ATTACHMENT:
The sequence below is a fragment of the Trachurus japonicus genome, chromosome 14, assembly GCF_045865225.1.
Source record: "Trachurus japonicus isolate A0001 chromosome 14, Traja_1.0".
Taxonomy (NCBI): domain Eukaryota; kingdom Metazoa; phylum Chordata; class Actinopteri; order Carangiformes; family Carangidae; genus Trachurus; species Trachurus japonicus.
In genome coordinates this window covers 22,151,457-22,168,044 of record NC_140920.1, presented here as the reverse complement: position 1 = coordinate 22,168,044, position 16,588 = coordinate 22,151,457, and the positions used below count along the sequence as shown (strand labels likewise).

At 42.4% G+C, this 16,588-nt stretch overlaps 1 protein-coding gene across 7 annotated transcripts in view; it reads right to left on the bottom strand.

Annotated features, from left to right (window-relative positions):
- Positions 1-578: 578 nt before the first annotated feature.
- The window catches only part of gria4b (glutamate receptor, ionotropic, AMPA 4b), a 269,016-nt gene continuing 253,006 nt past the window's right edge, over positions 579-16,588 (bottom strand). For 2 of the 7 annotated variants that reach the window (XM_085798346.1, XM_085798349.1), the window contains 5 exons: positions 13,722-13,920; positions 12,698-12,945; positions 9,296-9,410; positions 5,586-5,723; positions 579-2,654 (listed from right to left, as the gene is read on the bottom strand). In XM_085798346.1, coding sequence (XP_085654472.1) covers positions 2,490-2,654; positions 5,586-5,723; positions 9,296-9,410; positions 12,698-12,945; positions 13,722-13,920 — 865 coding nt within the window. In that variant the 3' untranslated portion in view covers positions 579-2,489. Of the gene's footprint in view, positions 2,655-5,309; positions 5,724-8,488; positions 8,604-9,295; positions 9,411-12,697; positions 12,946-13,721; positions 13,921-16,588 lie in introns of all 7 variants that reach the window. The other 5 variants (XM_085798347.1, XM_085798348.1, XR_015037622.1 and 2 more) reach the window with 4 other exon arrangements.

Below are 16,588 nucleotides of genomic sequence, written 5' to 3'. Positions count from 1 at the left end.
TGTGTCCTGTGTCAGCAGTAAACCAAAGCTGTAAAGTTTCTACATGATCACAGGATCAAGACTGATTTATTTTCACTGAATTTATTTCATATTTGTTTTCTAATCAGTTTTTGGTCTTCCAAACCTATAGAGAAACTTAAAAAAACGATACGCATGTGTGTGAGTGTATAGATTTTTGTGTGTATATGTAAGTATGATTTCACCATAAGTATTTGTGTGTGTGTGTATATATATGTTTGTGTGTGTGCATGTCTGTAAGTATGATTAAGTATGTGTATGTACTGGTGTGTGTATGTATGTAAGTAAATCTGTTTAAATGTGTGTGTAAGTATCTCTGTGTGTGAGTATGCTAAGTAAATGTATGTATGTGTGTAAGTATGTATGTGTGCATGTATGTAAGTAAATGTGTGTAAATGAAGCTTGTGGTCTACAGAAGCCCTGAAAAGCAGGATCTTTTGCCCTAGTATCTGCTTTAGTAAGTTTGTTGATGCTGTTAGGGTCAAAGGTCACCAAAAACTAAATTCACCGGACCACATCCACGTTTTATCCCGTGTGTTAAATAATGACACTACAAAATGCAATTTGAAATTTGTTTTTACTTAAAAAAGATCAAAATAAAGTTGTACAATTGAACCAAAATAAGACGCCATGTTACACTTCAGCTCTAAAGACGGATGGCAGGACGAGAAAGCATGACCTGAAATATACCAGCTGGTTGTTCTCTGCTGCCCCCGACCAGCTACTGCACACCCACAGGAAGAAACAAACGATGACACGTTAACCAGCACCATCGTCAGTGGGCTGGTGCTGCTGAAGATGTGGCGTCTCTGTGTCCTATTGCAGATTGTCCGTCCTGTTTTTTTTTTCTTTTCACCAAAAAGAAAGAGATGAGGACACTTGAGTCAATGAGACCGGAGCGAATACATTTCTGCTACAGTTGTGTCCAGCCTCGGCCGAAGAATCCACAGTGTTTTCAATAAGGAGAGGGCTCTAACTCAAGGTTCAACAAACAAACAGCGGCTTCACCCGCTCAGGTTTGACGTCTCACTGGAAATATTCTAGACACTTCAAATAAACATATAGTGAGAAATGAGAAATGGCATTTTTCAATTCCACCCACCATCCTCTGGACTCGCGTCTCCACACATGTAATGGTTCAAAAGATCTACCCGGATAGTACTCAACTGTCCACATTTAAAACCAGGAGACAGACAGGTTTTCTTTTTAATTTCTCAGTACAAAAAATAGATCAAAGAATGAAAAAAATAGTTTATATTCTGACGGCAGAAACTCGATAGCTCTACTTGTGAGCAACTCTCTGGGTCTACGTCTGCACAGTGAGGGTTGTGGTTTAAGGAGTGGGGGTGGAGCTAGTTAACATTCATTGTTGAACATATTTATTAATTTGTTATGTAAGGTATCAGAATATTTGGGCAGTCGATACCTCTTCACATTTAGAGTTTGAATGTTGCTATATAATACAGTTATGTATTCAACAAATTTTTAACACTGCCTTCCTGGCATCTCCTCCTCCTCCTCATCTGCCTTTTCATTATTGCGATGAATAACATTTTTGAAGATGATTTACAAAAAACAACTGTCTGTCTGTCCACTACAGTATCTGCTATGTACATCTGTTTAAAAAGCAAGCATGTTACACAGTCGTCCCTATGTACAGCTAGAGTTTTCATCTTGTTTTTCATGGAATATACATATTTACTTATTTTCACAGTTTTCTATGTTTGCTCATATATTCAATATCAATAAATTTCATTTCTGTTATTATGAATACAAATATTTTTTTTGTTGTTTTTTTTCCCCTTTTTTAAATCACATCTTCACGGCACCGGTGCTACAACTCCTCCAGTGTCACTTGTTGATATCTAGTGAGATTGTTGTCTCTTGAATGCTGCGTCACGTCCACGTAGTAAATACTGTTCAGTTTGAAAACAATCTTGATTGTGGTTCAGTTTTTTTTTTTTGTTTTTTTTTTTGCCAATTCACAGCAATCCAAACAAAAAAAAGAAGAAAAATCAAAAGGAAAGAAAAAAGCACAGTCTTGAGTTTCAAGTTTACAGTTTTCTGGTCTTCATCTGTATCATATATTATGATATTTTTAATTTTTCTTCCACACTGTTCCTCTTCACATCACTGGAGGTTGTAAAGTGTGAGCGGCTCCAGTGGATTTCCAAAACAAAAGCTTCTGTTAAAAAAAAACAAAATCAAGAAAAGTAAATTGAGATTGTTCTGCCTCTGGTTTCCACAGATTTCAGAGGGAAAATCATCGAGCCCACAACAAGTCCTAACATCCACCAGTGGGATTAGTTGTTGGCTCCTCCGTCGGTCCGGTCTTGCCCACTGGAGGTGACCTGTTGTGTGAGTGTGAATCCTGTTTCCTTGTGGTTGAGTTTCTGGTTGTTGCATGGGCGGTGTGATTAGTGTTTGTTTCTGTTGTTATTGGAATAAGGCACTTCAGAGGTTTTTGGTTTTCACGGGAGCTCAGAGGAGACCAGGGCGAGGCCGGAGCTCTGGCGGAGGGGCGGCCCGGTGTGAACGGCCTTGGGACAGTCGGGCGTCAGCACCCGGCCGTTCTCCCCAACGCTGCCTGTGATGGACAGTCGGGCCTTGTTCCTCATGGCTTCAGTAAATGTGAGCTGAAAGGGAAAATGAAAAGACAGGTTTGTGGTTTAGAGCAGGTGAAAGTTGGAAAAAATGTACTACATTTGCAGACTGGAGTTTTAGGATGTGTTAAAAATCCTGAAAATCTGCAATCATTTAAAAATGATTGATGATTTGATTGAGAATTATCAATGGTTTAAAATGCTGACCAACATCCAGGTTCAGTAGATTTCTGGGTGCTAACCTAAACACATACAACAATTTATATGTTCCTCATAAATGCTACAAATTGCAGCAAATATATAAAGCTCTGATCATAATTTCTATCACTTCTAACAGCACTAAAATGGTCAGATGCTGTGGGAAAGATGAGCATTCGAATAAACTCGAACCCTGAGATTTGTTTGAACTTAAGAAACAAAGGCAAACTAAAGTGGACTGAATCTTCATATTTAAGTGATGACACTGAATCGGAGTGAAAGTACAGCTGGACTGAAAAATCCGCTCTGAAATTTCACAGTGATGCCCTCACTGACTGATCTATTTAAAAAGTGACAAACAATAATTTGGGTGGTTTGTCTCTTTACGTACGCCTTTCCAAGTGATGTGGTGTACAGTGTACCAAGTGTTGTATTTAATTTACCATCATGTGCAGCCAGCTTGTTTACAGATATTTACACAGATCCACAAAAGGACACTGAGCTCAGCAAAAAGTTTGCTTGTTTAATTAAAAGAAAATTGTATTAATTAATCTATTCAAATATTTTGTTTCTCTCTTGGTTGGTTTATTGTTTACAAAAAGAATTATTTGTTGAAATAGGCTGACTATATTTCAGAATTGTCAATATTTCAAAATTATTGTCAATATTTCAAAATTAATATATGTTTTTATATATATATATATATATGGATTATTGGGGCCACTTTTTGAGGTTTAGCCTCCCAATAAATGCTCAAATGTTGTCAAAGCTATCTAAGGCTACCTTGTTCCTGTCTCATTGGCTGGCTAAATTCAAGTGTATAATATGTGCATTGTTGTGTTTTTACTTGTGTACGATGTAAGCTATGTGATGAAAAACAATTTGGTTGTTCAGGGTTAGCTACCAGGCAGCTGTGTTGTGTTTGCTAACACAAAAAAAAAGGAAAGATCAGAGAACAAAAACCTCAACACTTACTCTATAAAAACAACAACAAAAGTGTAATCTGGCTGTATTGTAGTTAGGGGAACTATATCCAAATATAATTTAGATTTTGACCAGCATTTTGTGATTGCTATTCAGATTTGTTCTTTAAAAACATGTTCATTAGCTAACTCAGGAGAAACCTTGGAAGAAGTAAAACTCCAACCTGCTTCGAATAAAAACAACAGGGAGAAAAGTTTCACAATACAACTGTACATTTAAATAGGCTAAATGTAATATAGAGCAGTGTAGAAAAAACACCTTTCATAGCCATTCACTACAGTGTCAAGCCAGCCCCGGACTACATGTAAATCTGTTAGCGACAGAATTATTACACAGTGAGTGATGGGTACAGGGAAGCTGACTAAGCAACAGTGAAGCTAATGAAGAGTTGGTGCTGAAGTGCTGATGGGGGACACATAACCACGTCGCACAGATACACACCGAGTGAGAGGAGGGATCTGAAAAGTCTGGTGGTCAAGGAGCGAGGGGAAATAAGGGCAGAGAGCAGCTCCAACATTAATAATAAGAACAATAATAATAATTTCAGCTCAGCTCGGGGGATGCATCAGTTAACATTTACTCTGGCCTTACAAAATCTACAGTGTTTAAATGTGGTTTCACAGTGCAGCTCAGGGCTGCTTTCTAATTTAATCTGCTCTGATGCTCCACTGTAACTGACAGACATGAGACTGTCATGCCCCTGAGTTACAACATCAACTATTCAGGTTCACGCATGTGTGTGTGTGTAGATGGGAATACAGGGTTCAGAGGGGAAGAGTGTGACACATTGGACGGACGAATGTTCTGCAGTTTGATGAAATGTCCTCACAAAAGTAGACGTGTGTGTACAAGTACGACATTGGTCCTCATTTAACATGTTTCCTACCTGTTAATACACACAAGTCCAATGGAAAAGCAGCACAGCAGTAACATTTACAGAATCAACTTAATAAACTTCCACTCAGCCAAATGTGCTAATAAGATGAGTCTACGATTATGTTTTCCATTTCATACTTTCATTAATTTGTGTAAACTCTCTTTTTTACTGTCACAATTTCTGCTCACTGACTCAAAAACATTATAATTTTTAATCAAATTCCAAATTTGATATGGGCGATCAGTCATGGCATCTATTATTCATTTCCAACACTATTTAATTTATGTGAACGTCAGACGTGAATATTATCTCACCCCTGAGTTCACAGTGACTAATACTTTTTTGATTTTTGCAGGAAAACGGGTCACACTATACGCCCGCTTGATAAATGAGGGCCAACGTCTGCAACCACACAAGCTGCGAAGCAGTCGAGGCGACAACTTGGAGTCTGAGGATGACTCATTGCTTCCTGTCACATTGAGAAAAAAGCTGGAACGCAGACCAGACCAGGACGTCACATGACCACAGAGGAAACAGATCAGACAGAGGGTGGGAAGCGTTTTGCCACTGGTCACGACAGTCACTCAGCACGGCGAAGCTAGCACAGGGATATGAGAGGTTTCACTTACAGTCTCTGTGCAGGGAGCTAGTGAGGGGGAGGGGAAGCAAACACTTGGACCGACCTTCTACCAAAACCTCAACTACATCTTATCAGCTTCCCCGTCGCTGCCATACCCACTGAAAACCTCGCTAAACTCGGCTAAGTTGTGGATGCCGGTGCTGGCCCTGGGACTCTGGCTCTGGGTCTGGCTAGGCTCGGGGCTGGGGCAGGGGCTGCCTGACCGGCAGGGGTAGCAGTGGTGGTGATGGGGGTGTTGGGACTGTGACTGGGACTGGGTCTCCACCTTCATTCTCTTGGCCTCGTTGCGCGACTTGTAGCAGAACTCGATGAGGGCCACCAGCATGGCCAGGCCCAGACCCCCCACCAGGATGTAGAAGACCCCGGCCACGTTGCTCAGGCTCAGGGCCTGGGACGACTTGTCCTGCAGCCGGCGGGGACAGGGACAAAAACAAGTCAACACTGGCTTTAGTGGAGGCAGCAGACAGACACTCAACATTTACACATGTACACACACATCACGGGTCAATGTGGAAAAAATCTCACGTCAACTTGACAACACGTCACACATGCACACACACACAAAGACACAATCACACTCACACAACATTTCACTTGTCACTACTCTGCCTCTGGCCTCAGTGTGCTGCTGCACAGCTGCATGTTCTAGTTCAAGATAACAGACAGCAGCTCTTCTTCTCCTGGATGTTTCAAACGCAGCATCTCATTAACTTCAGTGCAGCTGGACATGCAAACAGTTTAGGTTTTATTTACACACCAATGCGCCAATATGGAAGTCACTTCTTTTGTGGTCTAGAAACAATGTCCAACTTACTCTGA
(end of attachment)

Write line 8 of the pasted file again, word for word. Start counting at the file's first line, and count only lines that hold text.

- The window catches only part of gria4b (glutamate receptor, ionotropic, AMPA 4b), a 269,016-nt gene continuing 253,006 nt past the window's right edge, over positions 579-16,588 (bottom strand). For 2 of the 7 annotated variants that reach the window (XM_085798346.1, XM_085798349.1), the window contains 5 exons: positions 13,722-13,920; positions 12,698-12,945; positions 9,296-9,410; positions 5,586-5,723; positions 579-2,654 (listed from right to left, as the gene is read on the bottom strand). In XM_085798346.1, coding sequence (XP_085654472.1) covers positions 2,490-2,654; positions 5,586-5,723; positions 9,296-9,410; positions 12,698-12,945; positions 13,722-13,920 — 865 coding nt within the window. In that variant the 3' untranslated portion in view covers positions 579-2,489. Of the gene's footprint in view, positions 2,655-5,309; positions 5,724-8,488; positions 8,604-9,295; positions 9,411-12,697; positions 12,946-13,721; positions 13,921-16,588 lie in introns of all 7 variants that reach the window. The other 5 variants (XM_085798347.1, XM_085798348.1, XR_015037622.1 and 2 more) reach the window with 4 other exon arrangements.